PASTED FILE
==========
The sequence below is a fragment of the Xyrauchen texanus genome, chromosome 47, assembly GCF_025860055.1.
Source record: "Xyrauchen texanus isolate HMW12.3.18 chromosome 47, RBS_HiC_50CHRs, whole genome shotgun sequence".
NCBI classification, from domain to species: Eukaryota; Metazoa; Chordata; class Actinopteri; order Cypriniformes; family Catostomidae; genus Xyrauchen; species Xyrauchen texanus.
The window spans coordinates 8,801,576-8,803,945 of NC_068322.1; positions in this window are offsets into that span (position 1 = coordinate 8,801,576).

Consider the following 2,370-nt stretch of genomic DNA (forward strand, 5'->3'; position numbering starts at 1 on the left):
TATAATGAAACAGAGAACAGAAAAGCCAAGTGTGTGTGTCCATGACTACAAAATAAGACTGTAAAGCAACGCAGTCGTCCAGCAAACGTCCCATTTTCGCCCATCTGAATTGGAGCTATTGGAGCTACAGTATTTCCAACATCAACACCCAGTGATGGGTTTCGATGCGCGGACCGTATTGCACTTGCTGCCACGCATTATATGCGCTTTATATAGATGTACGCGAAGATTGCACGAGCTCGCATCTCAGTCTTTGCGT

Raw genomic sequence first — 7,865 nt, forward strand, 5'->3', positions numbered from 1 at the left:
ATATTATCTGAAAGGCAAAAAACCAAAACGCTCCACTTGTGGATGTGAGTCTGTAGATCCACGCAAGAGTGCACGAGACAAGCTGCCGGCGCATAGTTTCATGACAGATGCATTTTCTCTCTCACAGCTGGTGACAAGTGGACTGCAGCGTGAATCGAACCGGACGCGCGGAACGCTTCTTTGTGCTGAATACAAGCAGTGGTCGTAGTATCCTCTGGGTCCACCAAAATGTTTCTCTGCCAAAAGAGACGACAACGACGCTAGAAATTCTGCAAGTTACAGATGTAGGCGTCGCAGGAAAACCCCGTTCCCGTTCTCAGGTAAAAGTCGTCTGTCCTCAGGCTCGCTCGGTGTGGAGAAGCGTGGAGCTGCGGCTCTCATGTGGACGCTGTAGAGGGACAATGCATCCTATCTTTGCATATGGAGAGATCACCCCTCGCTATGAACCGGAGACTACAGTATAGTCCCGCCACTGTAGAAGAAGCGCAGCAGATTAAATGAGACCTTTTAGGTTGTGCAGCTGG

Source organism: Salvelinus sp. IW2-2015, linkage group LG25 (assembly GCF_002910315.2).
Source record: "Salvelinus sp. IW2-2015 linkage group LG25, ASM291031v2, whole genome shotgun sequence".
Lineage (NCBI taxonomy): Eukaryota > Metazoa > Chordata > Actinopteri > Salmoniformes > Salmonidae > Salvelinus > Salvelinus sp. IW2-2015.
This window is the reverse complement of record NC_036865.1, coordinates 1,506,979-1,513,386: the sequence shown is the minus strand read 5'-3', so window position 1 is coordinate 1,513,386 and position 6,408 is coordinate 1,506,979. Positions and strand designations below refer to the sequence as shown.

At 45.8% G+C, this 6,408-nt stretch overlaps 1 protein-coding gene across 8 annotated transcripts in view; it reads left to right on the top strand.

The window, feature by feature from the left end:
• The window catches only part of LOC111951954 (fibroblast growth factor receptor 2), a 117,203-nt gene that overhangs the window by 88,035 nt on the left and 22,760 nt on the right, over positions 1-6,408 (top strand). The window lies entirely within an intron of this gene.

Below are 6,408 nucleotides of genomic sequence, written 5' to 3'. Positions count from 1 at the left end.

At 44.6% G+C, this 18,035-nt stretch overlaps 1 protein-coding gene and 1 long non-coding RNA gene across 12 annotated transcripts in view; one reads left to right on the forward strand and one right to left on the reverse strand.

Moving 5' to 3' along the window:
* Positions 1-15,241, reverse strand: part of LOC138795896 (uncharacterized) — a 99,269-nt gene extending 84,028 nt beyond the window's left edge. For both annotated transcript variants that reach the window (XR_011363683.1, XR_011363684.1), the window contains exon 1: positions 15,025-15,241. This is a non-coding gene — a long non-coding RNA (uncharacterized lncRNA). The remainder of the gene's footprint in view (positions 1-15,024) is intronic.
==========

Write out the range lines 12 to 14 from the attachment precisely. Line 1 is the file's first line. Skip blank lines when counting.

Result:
This window is the reverse complement of record NC_036865.1, coordinates 1,506,979-1,513,386: the sequence shown is the minus strand read 5'-3', so window position 1 is coordinate 1,513,386 and position 6,408 is coordinate 1,506,979. Positions and strand designations below refer to the sequence as shown.

At 45.8% G+C, this 6,408-nt stretch overlaps 1 protein-coding gene across 8 annotated transcripts in view; it reads left to right on the top strand.

The window, feature by feature from the left end: